Unlike our Savvy Senior Income Factory, which is a real portfolio that I've been managing and tracking for over 25 years (the most recent version of which is here, and is updated every quarter), the Widows & Orphans portfolio is only a theoretical portfolio created last March, so I don't have actual results to report at this point. I hope to remedy that soon, as I am just about to add a new "client" to the informal "family and friend" asset management practice that I have, and I expect to take a portion of the assets and commit them to the W&O portfolio. This should allow me to report on actual results in the future, rather than just theoretical results.

But for now, let's take a look at the W&O portfolio - theoretical though it is - and see how it has done since March, based on published fund results.

Savvy Widows & Orphans Portfolio - September 18, 2018
March September
Asset Class Fund Name Fund Symbol Distribution Rate Discount or Premium Distribution Rate Discount or Premium 6 Mo. Total Return Distribution Rate Change Discount/ Premium Change
Senior Loans Ares Dynamic Credit Allocation ARDC 8.05% -9.59% 8.12% -10.38% 1.49% 0.07% -0.79%
Blackstone/GSO LS Credit BGX 7.69% -6.30% 7.48% -4.17% 5.96% -0.21% 2.13%
Apollo Tactical Income AIF 7.65% -10.35% 7.94% -9.40% 3.65% 0.29% 0.95%
Apollo Senior Floating Rate AFT 6.97% -7.35% 7.14% -8.50% 0.19% 0.17% -1.15%
THL Credit Sr Loan TSLF 6.79% -8.38% 6.89% -9.82% 1.81% 0.10% -1.44%
High Yield KKR Income Opportunities


9.45% -9.73% 9.02% -5.24% 9.82% -0.43% 4.49%
Barings Global Short Duration BGH 9.50% -8.56% 9.11% -5.79% 8.84% -0.39% 2.77%
PIMCO Dynamic Credit Income PCI 8.55% -2.83% 8.12% 2.62% 9.99% -0.43% 5.45%
Credit Suisse Asset Management CIK 8.27% -7.71% 8.57% -9.22% 0.80% 0.30% -1.51%
BlackRock Corporate High Yield HYT 7.95% -11.77% 8.15% -10.70% 4.30% 0.20% 1.07%
New America High Income HYB 7.53% -12.39% 7.75% -12.26% 0.78% 0.22% 0.13%
Barings Corporate Investors MCI 8.08% -1.91% 7.91% 0.73% 6.22% -0.17% 2.64%
Multi-Asset Brookfield Real Assets RA 11.01% -10.10% 10.18% -3.58% 11.79% -0.83% 6.52%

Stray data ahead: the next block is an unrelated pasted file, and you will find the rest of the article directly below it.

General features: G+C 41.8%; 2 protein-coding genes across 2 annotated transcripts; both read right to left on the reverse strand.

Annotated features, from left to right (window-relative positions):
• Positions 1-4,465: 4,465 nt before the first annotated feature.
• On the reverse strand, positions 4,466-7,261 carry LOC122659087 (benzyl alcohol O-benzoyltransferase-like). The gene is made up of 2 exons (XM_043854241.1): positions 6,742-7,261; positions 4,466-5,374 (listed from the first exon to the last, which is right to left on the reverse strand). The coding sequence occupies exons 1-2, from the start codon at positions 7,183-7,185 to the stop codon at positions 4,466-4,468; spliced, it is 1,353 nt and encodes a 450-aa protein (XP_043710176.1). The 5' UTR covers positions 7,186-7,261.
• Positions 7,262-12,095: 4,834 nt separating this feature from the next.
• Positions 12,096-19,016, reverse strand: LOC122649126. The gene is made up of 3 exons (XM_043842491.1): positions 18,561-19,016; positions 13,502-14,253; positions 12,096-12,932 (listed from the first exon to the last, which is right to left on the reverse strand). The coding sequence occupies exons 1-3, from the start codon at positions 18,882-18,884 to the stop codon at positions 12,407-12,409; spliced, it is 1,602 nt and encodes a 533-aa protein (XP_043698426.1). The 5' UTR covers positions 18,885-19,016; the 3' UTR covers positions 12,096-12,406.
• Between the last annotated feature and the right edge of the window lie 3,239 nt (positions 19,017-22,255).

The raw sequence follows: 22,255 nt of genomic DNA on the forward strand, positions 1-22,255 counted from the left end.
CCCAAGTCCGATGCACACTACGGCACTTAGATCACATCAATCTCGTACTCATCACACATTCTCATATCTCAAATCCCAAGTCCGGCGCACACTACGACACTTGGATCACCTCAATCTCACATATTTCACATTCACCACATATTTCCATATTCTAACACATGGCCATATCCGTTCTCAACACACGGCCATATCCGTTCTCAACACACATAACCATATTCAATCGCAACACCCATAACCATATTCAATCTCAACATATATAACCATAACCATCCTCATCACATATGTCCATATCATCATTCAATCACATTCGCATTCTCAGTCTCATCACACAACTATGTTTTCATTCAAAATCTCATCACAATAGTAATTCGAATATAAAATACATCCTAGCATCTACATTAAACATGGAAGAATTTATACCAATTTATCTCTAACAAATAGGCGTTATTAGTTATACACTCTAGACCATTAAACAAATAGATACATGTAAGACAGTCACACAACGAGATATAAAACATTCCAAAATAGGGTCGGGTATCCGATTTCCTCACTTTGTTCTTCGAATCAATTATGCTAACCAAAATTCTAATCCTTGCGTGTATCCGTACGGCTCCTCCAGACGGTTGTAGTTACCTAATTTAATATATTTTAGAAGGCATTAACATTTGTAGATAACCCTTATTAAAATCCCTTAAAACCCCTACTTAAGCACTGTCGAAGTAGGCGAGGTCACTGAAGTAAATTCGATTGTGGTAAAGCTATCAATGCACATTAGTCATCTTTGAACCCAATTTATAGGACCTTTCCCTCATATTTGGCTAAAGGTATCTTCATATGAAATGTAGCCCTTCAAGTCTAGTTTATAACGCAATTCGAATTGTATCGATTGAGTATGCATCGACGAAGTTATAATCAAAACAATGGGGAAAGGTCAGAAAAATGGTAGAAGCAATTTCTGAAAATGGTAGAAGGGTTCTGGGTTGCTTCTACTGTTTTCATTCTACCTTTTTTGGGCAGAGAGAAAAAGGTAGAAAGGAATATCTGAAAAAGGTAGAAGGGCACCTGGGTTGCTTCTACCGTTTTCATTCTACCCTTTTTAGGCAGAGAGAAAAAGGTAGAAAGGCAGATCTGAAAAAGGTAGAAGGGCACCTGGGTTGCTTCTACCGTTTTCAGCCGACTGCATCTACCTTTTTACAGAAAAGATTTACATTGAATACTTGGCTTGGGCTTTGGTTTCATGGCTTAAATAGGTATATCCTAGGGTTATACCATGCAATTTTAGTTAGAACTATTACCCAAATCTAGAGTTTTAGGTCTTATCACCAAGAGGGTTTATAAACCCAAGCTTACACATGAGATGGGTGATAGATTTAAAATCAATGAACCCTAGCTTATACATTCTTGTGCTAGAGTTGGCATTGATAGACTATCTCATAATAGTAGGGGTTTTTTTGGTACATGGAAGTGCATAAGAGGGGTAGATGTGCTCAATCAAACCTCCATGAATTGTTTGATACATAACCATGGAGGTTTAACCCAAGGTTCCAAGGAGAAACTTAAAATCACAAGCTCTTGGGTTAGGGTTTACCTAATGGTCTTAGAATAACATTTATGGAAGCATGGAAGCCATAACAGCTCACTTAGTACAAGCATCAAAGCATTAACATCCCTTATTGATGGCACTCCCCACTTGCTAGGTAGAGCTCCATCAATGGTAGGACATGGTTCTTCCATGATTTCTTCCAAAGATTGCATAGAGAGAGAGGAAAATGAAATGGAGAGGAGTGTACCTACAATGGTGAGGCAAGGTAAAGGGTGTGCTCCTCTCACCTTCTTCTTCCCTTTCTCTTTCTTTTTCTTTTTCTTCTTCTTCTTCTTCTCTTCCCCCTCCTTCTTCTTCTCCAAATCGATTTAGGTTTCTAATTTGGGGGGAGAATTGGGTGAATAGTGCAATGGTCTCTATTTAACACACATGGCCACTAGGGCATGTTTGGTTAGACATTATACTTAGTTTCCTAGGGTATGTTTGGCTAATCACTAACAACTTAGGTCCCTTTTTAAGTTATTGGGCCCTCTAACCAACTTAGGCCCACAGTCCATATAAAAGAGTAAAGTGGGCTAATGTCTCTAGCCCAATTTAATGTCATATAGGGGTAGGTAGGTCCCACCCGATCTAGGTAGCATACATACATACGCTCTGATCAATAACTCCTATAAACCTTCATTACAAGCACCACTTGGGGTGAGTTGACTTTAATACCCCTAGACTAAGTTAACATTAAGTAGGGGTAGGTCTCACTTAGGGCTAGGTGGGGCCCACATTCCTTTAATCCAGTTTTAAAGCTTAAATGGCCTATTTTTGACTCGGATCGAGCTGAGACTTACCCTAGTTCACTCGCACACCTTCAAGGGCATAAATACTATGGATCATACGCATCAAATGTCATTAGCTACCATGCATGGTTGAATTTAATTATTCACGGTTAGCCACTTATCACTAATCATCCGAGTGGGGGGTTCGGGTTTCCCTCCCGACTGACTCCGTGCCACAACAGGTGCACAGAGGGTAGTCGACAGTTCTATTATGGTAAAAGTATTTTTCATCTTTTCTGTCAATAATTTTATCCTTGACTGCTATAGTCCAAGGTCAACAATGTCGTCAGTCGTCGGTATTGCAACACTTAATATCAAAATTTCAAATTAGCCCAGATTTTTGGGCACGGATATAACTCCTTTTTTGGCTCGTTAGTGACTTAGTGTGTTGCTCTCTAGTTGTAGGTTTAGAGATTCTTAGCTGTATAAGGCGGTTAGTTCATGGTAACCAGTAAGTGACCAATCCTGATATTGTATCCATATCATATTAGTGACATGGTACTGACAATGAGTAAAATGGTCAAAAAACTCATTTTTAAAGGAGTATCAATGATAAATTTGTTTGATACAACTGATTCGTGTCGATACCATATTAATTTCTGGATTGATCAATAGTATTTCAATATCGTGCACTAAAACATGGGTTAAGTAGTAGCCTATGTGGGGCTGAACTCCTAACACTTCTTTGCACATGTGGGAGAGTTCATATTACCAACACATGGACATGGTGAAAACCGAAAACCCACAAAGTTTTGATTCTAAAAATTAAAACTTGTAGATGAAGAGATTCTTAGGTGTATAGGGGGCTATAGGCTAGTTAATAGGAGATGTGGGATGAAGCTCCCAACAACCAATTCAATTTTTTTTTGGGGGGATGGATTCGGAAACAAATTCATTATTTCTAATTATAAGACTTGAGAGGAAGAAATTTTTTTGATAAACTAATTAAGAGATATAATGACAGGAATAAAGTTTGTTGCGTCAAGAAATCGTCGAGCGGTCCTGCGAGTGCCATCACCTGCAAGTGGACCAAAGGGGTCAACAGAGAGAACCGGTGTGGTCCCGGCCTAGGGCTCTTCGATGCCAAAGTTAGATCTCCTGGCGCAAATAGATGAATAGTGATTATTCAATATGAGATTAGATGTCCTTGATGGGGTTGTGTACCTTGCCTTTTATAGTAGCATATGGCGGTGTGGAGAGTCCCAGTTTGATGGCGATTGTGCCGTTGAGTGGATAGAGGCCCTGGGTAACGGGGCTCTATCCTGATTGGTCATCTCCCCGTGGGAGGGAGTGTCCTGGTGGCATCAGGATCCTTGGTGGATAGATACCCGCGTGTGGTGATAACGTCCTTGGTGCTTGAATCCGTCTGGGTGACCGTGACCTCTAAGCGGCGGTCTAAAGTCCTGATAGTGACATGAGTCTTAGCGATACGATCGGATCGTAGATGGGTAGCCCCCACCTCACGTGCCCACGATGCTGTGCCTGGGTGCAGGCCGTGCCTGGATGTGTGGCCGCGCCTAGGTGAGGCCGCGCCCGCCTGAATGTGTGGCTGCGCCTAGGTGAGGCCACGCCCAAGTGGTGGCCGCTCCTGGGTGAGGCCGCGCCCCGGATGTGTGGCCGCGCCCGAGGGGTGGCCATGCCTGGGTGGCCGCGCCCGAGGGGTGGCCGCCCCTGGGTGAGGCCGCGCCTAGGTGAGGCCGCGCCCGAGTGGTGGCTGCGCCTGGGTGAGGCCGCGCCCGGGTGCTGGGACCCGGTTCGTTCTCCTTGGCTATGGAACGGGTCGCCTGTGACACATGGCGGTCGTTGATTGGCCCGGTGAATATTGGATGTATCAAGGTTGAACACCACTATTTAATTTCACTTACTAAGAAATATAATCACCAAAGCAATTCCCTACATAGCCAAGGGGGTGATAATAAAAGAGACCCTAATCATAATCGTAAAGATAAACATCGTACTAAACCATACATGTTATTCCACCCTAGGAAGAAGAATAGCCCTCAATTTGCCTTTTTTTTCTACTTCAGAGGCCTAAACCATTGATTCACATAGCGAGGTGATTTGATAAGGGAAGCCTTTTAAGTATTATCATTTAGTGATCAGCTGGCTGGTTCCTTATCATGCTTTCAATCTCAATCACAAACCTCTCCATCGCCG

Clough Global Opportunities Fund GLO 10.73% -10.72% 10.92% -7.91% 3.41% 0.19% 2.81%
Cohen & Steers CEF Opportunity FOF 8.19% -6.60% 7.91% -3.44% 8.00% -0.28% 3.16%
Calamos Strategic Total Return CSQ 8.08% -7.19% 7.45% -0.52% 13.25% -0.63% 6.67%
Black Rock Mulit-Sector Income BIT 8.10% -9.14% 8.07% -7.66% 4.22% -0.03% 1.48%
Real Estate Nuveen Real Estate Income JRS 9.42% -3.65% 8.12% -7.85% 7.79% -1.30% -4.20%
Cohen & Steers REIT & Preferred RNP 7.83% -11.04% 7.40% -9.04% 10.76% -0.43% 2.00%
Utility/ Infrastructure Cohen & Steers Infrastructure UTF 8.64% -10.44% 7.83% -5.40% 9.47% -0.81% 5.04%
Reaves Utility Income UTG 6.73% -8.46% 6.48% -4.89% 14.08% -0.25% 3.57%
Preferreds JH Preferred Income Fund III HPS 8.38% -5.20% 7.74% 1.07% 12.29% -0.64% 6.27%
Convertibles Advent Claymore Convertible AVK 8.95% -10.28% 8.98% -10.71% 4.36% 0.03% -0.43%
Equity Sprott Focus Trust FUND 6.42% -8.43% 7.00% -9.98% -5.78% 0.58% -1.55%
EV Tax-Managed Diversified Equity ETY 8.47% -3.94% 7.82% 0.70% 12.85% -0.65% 4.64%
Average 8.30% -8.08% 8.08% -6.05% 6.41% -0.21% 2.03%

The portfolio consists of 25 closed-end funds, with the assumption that it is evenly split among them. In March when we started, the average distribution yield (which would be the actual distribution yield on the portfolio if you bought equal amounts of each fund) was 8.3% and the average market price to NAV discount was -8.08%.

Now about six months later, the average distribution yield has fallen 22 basis points, to 8.08%, and the average price discount has decreased 2.03% to -6.05%. That would suggest that, on average, market prices have risen, thus decreasing the yield and the price discount. If we look at the 6-month total return figures for each fund (per CEFConnect), we see that the average total return for the funds in the portfolio was 6.4% (12.8% annualized).

With an average cash yield of 8.3% per annum (4.15% for 6 months), the difference between the total return for 6 months (6.4%) and the amount received in cash (4.15%) of 2.25% represents the capital appreciation (i.e., paper profit) over the six months.